AMLO’s new legislation provides cover to transnational criminals, puts Mexico-US ties at stake
Tensions rise between US and Mexico as latter introduced a new law, which could be called as a reaction to the detention of former Mexican defence minister Salvador Cienfuegos in Los Angeles in October. The new law would directly impact the US-Mexico ties as it bars the officials charged it drug or corruption charges to be tried outside Mexico or in United States. It also imposed a level of censor over the transfer of information or personnels to the US anti-drug agents and the FBI.
As per the new law, Mexican federal, state and local officials could provide information to “foreign agents” including FBI agents or Drug Enforcement Administration offices only with the permission from a high-level security panel in Mexico. Besides, the Mexican officials would need to submit a written report carrying the details of the meetings to the Foreign and Public Security ministries. During the meeting, Mexican government also demanded that a representative of the Foreign Ministry would be part of the sessions. Critics argued that it would affect investigations of various cases including drug-trafficking, money-laundering, kidnapping and other crimes.
The legislation bill, which was tabled by Mexican President Andrés Manuel López Obrador, already had a high chance of getting cleared as AMLO’s party holds majority in Congress. On Wednesday night, the bill got passed in the Senate and would soon be cleared by the lower house too.
“It will dramatically change the way Mexican law enforcement and U.S. law enforcement cooperate,” said Ana María Salazar, a Mexico City-based security analyst who worked in drug enforcement under the Clinton administration. “The extreme requirements will probably paralyze the relationship.”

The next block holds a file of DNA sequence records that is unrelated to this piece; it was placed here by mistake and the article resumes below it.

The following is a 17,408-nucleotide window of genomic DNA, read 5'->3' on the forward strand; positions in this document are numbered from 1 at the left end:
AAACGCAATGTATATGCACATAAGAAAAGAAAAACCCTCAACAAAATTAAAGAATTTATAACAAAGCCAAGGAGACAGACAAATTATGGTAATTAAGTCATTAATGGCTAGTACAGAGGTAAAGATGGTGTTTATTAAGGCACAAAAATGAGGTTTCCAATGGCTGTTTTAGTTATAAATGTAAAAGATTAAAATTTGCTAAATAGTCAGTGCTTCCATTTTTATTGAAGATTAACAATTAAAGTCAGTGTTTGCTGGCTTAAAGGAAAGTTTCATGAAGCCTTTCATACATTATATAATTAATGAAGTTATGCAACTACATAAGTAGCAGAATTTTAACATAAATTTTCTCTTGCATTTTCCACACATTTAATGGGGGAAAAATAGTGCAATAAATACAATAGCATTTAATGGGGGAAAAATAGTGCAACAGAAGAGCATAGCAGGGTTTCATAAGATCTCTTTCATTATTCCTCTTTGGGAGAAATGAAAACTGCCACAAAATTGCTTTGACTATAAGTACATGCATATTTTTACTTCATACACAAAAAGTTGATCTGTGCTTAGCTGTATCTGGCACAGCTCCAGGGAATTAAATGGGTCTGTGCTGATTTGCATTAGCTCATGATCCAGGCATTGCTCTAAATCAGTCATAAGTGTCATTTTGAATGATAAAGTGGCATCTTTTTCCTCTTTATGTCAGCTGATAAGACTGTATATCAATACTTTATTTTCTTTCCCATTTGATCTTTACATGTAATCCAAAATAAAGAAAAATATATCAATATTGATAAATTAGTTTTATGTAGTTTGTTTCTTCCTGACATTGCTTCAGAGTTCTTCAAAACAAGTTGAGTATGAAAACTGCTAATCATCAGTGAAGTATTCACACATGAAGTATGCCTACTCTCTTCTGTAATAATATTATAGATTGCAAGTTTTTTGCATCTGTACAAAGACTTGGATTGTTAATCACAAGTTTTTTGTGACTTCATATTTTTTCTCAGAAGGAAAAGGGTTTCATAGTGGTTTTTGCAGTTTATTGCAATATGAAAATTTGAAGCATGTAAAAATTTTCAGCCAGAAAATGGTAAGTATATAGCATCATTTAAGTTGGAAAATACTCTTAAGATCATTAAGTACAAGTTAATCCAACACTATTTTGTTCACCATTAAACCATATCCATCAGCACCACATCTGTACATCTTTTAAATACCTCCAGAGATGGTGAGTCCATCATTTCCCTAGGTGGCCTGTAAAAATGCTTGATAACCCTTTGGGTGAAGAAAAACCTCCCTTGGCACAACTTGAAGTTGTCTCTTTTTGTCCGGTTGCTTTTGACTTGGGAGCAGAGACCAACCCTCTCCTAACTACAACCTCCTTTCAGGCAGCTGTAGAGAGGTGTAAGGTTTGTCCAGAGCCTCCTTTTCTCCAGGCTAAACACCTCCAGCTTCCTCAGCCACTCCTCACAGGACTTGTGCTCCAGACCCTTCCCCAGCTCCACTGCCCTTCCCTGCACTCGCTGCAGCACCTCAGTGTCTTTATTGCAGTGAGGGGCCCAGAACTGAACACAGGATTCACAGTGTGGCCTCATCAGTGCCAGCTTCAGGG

Many believed that the authorities took the decision following the high-profile corruption and money laundering case against former Mexican defense secretary, Gen. Salvador Cienfuegos. Mexican government announced its decision after US justice department dropped case against the former Mexican official.
Last month, the US Justice department announced that it would dismiss all the charges against Cienfuegos and return him to Mexico in order to maintain cross-border peace and cooperation between the two counties. Many reports hinted that Mexico threatened to expel the Drug Enforcement Administration’s regional director and agents, if Cienfuegos was not sent back.
US Federal police arrested former Mexican defense minister Cienfuegos at Los Angeles International Airport on account of drug trafficking and money laundering in October. Federal prosecutors issued a letter supporting his detention, which read, “The defendant abused that public position to help the H-2 Cartel, an extremely violent Mexican drug trafficking organization, traffic thousands of kilograms of cocaine, heroin, methamphetamine and marijuana into the United States, including New York City.” It added, “In exchange for bribe payments, he permitted the H-2 Cartel — a cartel that routinely engaged in wholesale violence, including torture and murder — to operate with impunity in Mexico”.